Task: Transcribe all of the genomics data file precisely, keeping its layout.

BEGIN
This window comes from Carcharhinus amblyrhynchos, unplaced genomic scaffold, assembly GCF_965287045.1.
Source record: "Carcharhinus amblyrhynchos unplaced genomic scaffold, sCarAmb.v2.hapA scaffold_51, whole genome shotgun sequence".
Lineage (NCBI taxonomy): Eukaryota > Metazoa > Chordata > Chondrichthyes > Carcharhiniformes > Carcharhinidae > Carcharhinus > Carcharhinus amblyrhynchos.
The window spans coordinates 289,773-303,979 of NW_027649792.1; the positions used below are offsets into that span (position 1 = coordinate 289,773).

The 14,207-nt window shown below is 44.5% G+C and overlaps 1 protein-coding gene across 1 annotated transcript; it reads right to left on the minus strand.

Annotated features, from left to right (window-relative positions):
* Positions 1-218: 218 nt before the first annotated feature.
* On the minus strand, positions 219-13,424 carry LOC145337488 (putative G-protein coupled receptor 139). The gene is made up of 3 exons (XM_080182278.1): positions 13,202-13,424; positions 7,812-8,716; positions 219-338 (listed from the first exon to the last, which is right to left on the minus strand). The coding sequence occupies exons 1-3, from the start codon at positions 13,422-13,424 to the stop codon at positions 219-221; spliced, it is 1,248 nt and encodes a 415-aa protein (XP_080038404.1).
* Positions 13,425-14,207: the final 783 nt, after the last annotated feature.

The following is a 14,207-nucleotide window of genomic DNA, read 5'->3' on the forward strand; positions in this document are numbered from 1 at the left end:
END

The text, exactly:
This window comes from Carcharhinus amblyrhynchos, unplaced genomic scaffold, assembly GCF_965287045.1.
Source record: "Carcharhinus amblyrhynchos unplaced genomic scaffold, sCarAmb.v2.hapA scaffold_51, whole genome shotgun sequence".
Lineage (NCBI taxonomy): Eukaryota > Metazoa > Chordata > Chondrichthyes > Carcharhiniformes > Carcharhinidae > Carcharhinus > Carcharhinus amblyrhynchos.
The window spans coordinates 289,773-303,979 of NW_027649792.1; the positions used below are offsets into that span (position 1 = coordinate 289,773).

The 14,207-nt window shown below is 44.5% G+C and overlaps 1 protein-coding gene across 1 annotated transcript; it reads right to left on the minus strand.

Annotated features, from left to right (window-relative positions):
* Positions 1-218: 218 nt before the first annotated feature.
* On the minus strand, positions 219-13,424 carry LOC145337488 (putative G-protein coupled receptor 139). The gene is made up of 3 exons (XM_080182278.1): positions 13,202-13,424; positions 7,812-8,716; positions 219-338 (listed from the first exon to the last, which is right to left on the minus strand). The coding sequence occupies exons 1-3, from the start codon at positions 13,422-13,424 to the stop codon at positions 219-221; spliced, it is 1,248 nt and encodes a 415-aa protein (XP_080038404.1).
* Positions 13,425-14,207: the final 783 nt, after the last annotated feature.

The following is a 14,207-nucleotide window of genomic DNA, read 5'->3' on the forward strand; positions in this document are numbered from 1 at the left end: